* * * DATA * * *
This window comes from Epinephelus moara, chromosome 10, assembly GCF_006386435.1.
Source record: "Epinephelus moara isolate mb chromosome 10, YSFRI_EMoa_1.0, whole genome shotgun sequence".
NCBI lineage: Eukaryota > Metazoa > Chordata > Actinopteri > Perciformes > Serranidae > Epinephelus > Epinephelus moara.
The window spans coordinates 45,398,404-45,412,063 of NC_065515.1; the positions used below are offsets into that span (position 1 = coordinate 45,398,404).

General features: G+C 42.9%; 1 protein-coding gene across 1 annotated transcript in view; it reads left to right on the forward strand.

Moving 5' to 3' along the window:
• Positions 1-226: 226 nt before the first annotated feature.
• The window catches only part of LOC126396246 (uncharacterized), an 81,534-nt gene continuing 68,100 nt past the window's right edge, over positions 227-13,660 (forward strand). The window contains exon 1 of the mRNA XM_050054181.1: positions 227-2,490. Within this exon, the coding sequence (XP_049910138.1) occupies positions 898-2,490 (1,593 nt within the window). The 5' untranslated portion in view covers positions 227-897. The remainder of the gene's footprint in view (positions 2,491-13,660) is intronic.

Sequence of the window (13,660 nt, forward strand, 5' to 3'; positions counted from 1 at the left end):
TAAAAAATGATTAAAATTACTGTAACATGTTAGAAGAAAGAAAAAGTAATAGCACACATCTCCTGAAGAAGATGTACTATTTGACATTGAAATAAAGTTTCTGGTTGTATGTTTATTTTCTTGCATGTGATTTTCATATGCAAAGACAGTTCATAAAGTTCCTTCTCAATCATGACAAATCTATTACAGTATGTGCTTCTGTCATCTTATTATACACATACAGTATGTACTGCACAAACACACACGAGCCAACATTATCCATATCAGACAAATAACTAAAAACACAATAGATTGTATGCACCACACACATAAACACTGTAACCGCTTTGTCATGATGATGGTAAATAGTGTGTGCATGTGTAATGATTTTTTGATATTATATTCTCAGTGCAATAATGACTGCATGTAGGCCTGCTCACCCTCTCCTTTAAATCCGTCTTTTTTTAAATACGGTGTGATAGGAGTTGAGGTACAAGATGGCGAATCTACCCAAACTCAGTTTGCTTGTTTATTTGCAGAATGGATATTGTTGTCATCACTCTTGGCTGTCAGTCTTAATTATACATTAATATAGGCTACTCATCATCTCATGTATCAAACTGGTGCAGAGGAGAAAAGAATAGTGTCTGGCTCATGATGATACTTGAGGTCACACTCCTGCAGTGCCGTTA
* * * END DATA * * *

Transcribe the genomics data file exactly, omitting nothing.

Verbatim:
This window comes from Epinephelus moara, chromosome 10, assembly GCF_006386435.1.
Source record: "Epinephelus moara isolate mb chromosome 10, YSFRI_EMoa_1.0, whole genome shotgun sequence".
NCBI lineage: Eukaryota > Metazoa > Chordata > Actinopteri > Perciformes > Serranidae > Epinephelus > Epinephelus moara.
The window spans coordinates 45,398,404-45,412,063 of NC_065515.1; the positions used below are offsets into that span (position 1 = coordinate 45,398,404).

General features: G+C 42.9%; 1 protein-coding gene across 1 annotated transcript in view; it reads left to right on the forward strand.

Moving 5' to 3' along the window:
• Positions 1-226: 226 nt before the first annotated feature.
• The window catches only part of LOC126396246 (uncharacterized), an 81,534-nt gene continuing 68,100 nt past the window's right edge, over positions 227-13,660 (forward strand). The window contains exon 1 of the mRNA XM_050054181.1: positions 227-2,490. Within this exon, the coding sequence (XP_049910138.1) occupies positions 898-2,490 (1,593 nt within the window). The 5' untranslated portion in view covers positions 227-897. The remainder of the gene's footprint in view (positions 2,491-13,660) is intronic.

Sequence of the window (13,660 nt, forward strand, 5' to 3'; positions counted from 1 at the left end):
TAAAAAATGATTAAAATTACTGTAACATGTTAGAAGAAAGAAAAAGTAATAGCACACATCTCCTGAAGAAGATGTACTATTTGACATTGAAATAAAGTTTCTGGTTGTATGTTTATTTTCTTGCATGTGATTTTCATATGCAAAGACAGTTCATAAAGTTCCTTCTCAATCATGACAAATCTATTACAGTATGTGCTTCTGTCATCTTATTATACACATACAGTATGTACTGCACAAACACACACGAGCCAACATTATCCATATCAGACAAATAACTAAAAACACAATAGATTGTATGCACCACACACATAAACACTGTAACCGCTTTGTCATGATGATGGTAAATAGTGTGTGCATGTGTAATGATTTTTTGATATTATATTCTCAGTGCAATAATGACTGCATGTAGGCCTGCTCACCCTCTCCTTTAAATCCGTCTTTTTTTAAATACGGTGTGATAGGAGTTGAGGTACAAGATGGCGAATCTACCCAAACTCAGTTTGCTTGTTTATTTGCAGAATGGATATTGTTGTCATCACTCTTGGCTGTCAGTCTTAATTATACATTAATATAGGCTACTCATCATCTCATGTATCAAACTGGTGCAGAGGAGAAAAGAATAGTGTCTGGCTCATGATGATACTTGAGGTCACACTCCTGCAGTGCCGTTA